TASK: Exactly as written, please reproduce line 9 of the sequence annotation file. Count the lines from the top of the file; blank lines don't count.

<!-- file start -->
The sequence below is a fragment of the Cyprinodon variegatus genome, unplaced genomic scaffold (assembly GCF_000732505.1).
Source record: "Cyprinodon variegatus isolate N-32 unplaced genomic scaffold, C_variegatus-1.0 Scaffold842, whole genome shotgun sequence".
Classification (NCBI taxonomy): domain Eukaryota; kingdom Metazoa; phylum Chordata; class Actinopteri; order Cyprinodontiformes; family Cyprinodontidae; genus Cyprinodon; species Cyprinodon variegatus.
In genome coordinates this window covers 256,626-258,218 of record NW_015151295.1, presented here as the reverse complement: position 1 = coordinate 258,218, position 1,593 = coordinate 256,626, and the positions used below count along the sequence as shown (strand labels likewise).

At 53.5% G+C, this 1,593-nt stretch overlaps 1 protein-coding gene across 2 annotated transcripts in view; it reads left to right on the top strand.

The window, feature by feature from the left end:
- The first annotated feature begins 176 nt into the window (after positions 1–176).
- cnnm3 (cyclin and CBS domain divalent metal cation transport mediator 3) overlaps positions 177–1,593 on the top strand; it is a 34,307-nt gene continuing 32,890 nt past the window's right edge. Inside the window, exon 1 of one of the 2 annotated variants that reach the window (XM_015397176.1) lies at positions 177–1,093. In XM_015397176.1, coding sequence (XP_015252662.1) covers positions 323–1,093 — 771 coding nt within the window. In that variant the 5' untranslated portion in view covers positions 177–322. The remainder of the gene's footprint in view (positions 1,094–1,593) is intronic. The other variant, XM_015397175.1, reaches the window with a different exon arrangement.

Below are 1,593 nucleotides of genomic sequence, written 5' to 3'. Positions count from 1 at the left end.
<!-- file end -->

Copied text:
Below are 1,593 nucleotides of genomic sequence, written 5' to 3'. Positions count from 1 at the left end.